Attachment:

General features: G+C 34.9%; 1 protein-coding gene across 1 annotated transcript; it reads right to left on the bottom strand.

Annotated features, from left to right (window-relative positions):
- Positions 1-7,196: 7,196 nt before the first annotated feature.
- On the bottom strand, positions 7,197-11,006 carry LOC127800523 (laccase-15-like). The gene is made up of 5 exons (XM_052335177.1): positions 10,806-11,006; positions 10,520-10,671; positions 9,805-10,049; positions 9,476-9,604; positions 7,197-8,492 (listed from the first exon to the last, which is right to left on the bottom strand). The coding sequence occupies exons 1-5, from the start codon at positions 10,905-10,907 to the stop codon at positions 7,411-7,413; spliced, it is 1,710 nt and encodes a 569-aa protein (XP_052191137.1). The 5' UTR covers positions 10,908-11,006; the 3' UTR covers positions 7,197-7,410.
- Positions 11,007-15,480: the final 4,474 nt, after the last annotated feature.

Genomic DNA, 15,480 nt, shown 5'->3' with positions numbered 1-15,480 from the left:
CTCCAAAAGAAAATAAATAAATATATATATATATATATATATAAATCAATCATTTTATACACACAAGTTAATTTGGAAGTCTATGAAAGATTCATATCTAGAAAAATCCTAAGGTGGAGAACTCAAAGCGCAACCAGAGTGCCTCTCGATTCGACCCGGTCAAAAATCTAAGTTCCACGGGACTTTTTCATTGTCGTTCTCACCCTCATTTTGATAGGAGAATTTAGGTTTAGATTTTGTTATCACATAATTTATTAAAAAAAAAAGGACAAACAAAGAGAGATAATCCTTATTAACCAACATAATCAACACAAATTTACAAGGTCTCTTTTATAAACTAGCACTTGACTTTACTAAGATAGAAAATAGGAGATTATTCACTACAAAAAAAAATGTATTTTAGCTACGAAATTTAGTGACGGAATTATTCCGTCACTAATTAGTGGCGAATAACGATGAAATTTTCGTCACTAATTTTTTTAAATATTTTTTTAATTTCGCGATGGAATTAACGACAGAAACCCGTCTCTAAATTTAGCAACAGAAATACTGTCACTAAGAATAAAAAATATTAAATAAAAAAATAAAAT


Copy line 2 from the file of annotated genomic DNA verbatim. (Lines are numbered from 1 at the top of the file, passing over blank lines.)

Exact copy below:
Annotated features, from left to right (window-relative positions):